Israeli Venture Capital Fund Publishes Anti-Abuse Policy
Last week, a media report brought forth allegations of sexual harassment against a prominent Israeli venture capitalist
On Friday, Rona Segev, managing partner at Tel Aviv-based venture capital firm TLV Partners, published a blog post on the issue of harassment in the Israeli tech sector. In the post, Ms. Segev outlined the fund’s zero tolerance policy towards any abusive behavior. Ms. Segev’s post came two days after one of Israel’s most prominent venture capitalists, Pitango Venture Capital Managing Partner Rami Beracha, suspended himself amid a slew of sexual harassment allegations brought against him.
For daily updates, subscribe to our newsletter by clicking here.On Wednesday, Israeli investigative news show “Uvda,” broadcasted by the Israeli Channel 12, alleged in a broadcast that Mr. Beracha had harassed several women who met with him professionally, then hired private investigators to prevent news of his alleged sexual misconduct from being published.
The case of Mr. Beracha is forcing the local tech sector to seriously confront, for the first time since the rise of #MeToo, its prevailing culture of sexual misconduct. In this aspect, Israel is finally beginning to catch up to the revolution that took over Silicon Valley and the global tech industry in the past year.
In 2017, tech companies such as Google, Microsoft, and Uber, as well as venture capital and investment firms such as Lowercase Capital, Binary Capital, and 500 Startups had to deal with the fallout from allegations of sexual harassment and discrimination against women.
Last week, Reuters reported that Microsoft is facing a lawsuit by current and former female employees alleging systematic gender-based discrimination and several cases of sexual harassment.
Earlier this month, Gizmodo published a lawsuit filed against Google, alleging routine sexual harassment of women. Binary Capital founder Justin Caldbeck and the CEO of early-stage venture fund 500 Startups David McClure both stepped down earlier this year amid allegations of sexual harassment of female entrepreneurs. In June 2017, Uber founder and CEO Travis Kalanick resigned following after a series of complaints of sexual harassment brought against him and other Uber executives.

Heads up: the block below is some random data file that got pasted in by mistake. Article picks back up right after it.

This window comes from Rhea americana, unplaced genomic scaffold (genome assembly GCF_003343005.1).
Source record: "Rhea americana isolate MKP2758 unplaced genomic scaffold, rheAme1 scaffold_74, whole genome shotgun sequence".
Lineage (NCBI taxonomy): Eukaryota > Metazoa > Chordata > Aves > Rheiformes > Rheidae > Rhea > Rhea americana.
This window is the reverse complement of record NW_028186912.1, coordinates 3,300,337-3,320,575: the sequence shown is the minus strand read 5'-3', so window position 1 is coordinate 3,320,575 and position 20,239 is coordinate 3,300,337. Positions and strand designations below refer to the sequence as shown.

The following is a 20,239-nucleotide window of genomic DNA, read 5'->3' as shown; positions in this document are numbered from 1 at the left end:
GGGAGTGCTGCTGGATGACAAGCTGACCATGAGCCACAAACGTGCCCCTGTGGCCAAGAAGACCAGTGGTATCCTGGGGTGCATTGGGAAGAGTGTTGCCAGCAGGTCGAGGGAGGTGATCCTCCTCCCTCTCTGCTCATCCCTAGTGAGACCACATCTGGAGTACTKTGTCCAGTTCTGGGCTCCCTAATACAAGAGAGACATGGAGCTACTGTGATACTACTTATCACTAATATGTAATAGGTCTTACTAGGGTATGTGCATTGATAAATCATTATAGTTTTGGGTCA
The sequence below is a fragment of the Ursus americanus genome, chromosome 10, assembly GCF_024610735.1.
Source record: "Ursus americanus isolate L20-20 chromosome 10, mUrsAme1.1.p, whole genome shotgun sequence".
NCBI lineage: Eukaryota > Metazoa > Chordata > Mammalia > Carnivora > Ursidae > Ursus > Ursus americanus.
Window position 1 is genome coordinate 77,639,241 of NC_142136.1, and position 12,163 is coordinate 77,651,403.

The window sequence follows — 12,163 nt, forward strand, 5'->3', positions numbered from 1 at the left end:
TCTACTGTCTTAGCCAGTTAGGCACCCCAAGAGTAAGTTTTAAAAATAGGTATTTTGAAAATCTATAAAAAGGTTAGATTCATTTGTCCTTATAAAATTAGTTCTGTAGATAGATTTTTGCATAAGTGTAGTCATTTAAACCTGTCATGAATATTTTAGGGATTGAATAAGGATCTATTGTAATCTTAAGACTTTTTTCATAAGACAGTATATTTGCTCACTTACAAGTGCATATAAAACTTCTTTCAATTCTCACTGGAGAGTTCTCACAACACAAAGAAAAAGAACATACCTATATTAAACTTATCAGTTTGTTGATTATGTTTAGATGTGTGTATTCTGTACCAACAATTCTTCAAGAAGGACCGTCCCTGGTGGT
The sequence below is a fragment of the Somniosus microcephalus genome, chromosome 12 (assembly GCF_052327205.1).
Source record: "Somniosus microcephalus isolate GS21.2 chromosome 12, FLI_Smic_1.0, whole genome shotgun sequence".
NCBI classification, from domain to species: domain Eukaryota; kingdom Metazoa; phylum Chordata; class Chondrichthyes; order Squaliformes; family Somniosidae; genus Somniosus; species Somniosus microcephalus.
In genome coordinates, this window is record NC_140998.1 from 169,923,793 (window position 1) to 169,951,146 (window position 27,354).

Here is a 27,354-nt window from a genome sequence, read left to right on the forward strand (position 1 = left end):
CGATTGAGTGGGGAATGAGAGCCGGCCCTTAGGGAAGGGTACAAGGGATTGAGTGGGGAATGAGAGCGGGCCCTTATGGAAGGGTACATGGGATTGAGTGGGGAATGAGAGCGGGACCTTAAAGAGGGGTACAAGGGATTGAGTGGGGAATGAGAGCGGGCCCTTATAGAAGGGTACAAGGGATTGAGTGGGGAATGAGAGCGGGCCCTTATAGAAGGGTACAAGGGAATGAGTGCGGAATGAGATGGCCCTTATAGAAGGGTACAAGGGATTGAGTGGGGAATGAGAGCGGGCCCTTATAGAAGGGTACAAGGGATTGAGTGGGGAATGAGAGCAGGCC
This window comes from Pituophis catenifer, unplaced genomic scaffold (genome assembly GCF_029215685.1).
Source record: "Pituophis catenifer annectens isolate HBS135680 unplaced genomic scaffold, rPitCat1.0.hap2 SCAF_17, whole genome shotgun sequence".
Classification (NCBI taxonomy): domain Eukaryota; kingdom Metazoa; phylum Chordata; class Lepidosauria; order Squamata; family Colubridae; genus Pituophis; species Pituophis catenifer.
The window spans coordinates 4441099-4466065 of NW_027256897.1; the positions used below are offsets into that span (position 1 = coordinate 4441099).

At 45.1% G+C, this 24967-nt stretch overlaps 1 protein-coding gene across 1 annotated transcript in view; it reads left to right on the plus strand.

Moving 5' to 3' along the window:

The Uvda investigation brought the testimonies of a number of female entrepreneurs who approached Mr. Beracha professionally in an attempt to raise funds for their startups, were invited to meet with him privately and were allegedly sexually attacked by him during these meetings.
“It is important to emphasize that I have never forced myself on anyone in a way that could be interpreted as harassment,” Mr. Beracha wrote in a Facebook post following the broadcast. Mr. Beracha also claimed that the allegations against him are fabricated, the product of a personal attack by Israeli tech entrepreneur Shahar Kaminitz, whom Mr. Beracha said is motivated by a personal vendetta against him. Mr. Kaminitz has previously spoken openly against harassment in the high-tech field.
In a Facebook post on Wednesday, Mr. Kaminitz commented on the investigation, saying that he has been privy to allegations regarding Mr. Beracha for some time and that he had been advised by Israeli tech insiders to “keep out of it.” Mr. Kaminitz said that these people told him that Mr. Beracha and his inner circle are very powerful and have endless resources, which they will not hesitate to turn against Mr. Kaminitz.
In a statement following the Uvda broadcast on Wednesday, Pitango said that Mr. Beracha is a “valued partner, friend, and inspiring person.” The firm said it did not receive any official complaints against Mr. Beracha, but has accepted his decision to take a leave-of-absence.
Most recently, Mr. Beracha led the funding of a new $175 million fund for Pitango, alongside Eyal Niv. During his time at Pitango, he led the 2009 sale of Dune Networks, Inc. to Broadcom Corporation and the sale of Leaba Semiconductor Ltd. to Cisco Systems in 2016.
“I do not believe this is behavior is very common, but there are a number of investors for whom this is a modus operandi,” Guy Horowitz, a partner at venture capital firm Deutsche Telekom Capital Partners, wrote in a Facebook post last week. “Right now it is important that everyone in the community will pick a side. There is no longer the option to be on the fence. Either you support female entrepreneurs and their absolute right to feel safe, or you support those who protect the bad guys. As more and more of us choose to back women’s rights, more women would agree to come forward with their stories without being afraid for their position or their livelihood.”
“It is hard to find female entrepreneurs or investors who would agree to talk about this subject, despite the fact that nearly each and every woman has experienced harassment,” Darya Henig Shaked, founder of WeAct, told Calcalist. WeAct is an organization helping Israeli female entrepreneurs enter the Silicon Valley tech ecosystem.
“If you are aware of any abusive behavior, by the TLV partners, by anyone in our team, by anyone within portfolio companies we’ve invested in or broader within other venture capital funds we currently or may in the future be working with, please let us know!” Ms. Segev wrote.